A background plate, still or moving, is shot first and is thrown on a screen behind the live action. Both are then photographed together creating the illusion of simultaneous occurrence of both events.
In Front Projection the image or footage is projected from in front of the screen and the live actors. The screen is made of a highly reflective material so that the image is reflected only off the screen and not the actors.
In Rear Projection the plate is projected onto the back of a translucent screen. The plate is loaded into a projector and the film is flopped. So when seen from in front of the screen the action is right. The projector needs to be really bright in order to match the foreground lighting. The advantage of rear projection over front is the elimination of any possible reflections off of the actors.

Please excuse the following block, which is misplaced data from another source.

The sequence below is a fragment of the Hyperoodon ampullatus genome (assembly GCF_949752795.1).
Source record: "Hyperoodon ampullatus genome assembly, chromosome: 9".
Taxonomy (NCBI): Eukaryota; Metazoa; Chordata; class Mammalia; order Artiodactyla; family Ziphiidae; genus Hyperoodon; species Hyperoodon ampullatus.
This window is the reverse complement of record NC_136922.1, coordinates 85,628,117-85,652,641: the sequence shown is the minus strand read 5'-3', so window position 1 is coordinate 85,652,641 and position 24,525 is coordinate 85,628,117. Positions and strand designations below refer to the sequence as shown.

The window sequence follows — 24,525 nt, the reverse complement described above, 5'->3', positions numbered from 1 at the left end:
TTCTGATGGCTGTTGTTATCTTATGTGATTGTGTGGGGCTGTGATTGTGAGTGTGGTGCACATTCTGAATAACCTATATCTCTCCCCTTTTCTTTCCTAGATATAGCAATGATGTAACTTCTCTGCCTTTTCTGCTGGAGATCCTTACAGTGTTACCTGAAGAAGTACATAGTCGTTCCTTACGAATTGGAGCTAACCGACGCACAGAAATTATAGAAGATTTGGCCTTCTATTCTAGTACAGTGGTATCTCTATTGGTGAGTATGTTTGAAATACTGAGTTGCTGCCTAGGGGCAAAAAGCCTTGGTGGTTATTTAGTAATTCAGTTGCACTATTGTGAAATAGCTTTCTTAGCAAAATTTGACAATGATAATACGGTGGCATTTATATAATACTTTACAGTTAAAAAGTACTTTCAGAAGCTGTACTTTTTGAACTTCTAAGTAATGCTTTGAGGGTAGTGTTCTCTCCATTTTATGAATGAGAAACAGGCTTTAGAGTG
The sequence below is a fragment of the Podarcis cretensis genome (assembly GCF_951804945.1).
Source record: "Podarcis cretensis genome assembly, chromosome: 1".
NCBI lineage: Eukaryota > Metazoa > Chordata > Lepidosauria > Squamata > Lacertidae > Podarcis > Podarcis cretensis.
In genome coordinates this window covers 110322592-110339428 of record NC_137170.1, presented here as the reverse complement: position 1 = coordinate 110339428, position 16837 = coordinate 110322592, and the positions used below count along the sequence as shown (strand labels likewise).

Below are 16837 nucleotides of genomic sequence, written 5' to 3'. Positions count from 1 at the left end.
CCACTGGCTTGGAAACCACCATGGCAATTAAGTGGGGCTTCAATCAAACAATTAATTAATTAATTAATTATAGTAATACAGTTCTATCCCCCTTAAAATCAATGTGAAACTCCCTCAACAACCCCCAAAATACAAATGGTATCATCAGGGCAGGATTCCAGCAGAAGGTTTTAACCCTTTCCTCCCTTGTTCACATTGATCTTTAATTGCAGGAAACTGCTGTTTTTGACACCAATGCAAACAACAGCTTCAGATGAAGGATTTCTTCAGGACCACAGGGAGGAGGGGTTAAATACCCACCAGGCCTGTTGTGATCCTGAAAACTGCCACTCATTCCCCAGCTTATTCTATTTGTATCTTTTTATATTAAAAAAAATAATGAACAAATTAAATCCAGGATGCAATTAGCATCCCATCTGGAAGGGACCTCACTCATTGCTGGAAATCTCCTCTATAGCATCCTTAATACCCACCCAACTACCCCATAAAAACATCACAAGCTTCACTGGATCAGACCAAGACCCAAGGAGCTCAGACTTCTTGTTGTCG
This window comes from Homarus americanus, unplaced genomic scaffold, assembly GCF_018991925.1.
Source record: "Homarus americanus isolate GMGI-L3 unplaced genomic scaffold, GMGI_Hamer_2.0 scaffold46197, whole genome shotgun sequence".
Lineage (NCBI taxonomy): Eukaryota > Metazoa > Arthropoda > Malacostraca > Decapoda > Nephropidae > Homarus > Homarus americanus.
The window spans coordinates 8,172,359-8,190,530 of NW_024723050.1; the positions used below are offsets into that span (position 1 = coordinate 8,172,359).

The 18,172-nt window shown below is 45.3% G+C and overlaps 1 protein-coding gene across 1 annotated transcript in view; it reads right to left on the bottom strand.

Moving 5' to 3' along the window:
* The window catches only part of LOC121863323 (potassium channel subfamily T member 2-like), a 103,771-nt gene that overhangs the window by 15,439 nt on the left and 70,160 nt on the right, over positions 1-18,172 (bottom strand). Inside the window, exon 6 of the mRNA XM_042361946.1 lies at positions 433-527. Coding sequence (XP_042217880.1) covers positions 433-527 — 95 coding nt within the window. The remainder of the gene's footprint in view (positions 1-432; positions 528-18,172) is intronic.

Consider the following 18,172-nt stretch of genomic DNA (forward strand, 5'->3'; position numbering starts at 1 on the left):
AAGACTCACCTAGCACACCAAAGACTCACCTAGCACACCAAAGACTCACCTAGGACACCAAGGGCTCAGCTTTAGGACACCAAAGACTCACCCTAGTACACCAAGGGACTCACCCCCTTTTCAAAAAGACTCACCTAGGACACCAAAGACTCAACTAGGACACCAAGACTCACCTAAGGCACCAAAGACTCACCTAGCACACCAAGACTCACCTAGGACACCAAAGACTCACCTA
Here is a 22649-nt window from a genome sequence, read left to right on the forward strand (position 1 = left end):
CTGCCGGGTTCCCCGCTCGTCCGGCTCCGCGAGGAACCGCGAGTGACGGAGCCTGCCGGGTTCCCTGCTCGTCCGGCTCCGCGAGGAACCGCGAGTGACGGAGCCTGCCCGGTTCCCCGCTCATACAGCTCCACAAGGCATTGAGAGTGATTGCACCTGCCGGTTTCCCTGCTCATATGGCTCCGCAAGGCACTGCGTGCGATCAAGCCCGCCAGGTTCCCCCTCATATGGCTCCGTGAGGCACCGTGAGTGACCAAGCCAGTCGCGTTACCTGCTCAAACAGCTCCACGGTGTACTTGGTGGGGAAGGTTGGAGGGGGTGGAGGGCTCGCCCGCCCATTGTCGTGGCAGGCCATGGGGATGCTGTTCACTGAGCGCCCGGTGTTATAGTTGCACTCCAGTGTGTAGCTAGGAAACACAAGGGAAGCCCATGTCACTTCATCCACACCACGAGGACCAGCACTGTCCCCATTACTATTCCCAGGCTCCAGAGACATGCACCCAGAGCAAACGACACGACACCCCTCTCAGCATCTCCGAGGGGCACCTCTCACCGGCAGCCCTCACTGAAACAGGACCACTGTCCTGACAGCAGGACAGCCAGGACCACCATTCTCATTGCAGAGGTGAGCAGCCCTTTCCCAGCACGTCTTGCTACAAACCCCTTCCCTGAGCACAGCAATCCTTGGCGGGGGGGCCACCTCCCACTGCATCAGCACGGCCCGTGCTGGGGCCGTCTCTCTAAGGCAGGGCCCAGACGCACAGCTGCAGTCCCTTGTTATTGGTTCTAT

Here is an example of Rear projection of New York city streets giving the illusion of car movement :
Projection is sometimes better than other post techniques like matting etc because, since the background and the action are shot together, the mismatch of mattes creating ghostly borders can be avoided.